Another brother of the ousted president, Kamnybek, speaking later from their home village of Teyit, told the AP that "everything is quiet" there. He said the former defense minister had voluntarily turned himself in to the authorities to avoid bloodshed.

Bakiyev spoke late Wednesday by telephone with Russian Prime Minister Vladimir Putin. Putin's office didn't release any details of the conversation, but he had earlier offered strong backing to Bakiyev's foes.

Bakiyev's departure raised hopes for a quick settlement of the crisis in the former Soviet republic, which hosts a U.S. air base at the capital's airport. The Manas base has resumed full operations, the U.S. Embassy said in a statement Thursday.

"Refueling operations continue as usual, and the transit of troops has resumed," the embassy said.

The troop transports to and from Afghanistan had been suspended since last week, other than a brief resumption Friday to fly a few hundred troops from the base back to the U.S.

Russia, which also has an air base in Kyrgyzstan, has supported the U.S.-led operations in Afghanistan but has shown growing impatience with the U.S. military presence in the Central Asian region, which it considers its backyard.

Russian President Dmitry Medvedev said in a statement issued by the Kremlin on Thursday that the Bakiyev regime has collapsed because of corruption, its reliance on clan ties and inability to solve social problems. He said Russia would provide humanitarian aid to Kyrgyzstan.

Putin has met with a member of the provisional Kyrgyz government, Almazbek Atambayev, who came to Moscow to seek financial assistance. Russia responded with promises of $50 million in aid and loans and 25,000 tons of fuel to help with the spring planting.

From Russia, Atambayev flew to Ankara where he met with President Abdullah Gul and Prime Minister Recep Tayyip Erdogan.

"We don't want to kill Bakiyev, we don't want his blood," Atambayev said. "But he must be brought to court one day and answer to the Kyrgyz nation."

Officials in provisional government that Bakiyev could fly to Latvia, where his two sons are said to be, or to Turkey or the United Arab Emirates, where he reportedly has business interests.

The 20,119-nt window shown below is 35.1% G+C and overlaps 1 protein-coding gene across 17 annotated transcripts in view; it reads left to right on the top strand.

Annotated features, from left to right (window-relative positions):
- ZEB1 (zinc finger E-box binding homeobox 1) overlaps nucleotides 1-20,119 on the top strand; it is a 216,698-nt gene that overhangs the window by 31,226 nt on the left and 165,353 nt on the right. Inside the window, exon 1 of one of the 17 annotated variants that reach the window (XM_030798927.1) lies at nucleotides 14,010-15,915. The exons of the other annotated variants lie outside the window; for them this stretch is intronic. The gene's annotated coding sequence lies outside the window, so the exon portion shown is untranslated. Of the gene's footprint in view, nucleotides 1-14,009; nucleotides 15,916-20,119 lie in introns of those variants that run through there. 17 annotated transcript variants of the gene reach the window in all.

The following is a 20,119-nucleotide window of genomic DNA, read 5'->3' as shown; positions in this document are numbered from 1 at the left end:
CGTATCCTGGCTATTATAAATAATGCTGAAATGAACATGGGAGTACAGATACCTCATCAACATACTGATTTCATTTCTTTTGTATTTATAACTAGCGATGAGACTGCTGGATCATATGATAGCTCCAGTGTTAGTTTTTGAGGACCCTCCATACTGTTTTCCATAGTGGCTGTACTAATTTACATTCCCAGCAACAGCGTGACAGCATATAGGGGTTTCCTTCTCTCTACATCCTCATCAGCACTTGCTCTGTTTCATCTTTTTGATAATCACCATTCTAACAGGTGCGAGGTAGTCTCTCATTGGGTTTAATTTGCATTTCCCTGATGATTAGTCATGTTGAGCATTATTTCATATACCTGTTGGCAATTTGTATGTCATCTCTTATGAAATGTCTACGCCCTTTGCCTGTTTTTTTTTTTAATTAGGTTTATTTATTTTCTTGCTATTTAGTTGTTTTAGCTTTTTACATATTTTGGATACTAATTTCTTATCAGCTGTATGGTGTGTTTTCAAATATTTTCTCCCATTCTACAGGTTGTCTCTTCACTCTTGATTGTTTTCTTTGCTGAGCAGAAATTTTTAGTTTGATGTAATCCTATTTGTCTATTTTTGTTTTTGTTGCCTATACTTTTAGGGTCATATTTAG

Herbert Salber, the director of the Organization for Security and Cooperation in Europe's Conflict Prevention Center, who just returned from a visit to Kyrgyzstan, said Bakiyev's departure will help stabilize the nation.

Salber, speaking to reporters Thursday, also warned that a large number of arms were looted from police, local administration buildings and possibly the army during the unrest earlier this month. Officials are trying to determine the whereabouts of the weapons, he said.

In Washington, State Department spokesman P.J. Crowley said the arrangements for Bakiyev to depart Kyrgyzstan on a Kazakh airliner were worked out earlier this week in Washington during a meeting between President Barack Obama, Kazakh President Nursultan Nazarbayev and Russia's Medvedev.

U.N. Secretary-General Ban Ki-moon, who visited Kyrgyzstan just before the violence erupted, called Bakiyev's departure "an important step toward the peaceful, stable, prosperous and democratic development of the country and its good governance," U.N. spokesman Martin Nesirky said.

Kazakhstan's foreign minister, in his capacity as the OSCE's rotating chairperson, issued a statement Thursday saying that, along with the U.S., Russian and Kazakh presidents, the United Nations, the European Union and the OSCE all helped negotiate Bakiyev's departure.

"This development is an important step toward the stabilization of the situation, a return to a framework providing for the rule of law, and the prevention of a civil war in Kyrgyzstan," it said.


Associated Press writers Sasha Merkushev in Jalal-Abad, Yuras Karmanau and Leila Saralayeva in Bishkek, Veronika Oleksyn in Vienna, Selcan Hacaoglu in Ankara, Turkey, Robert Burns in Washington, Edith M. Lederer at the United Nations and Vladimir Isachenkov in Moscow contributed to this report.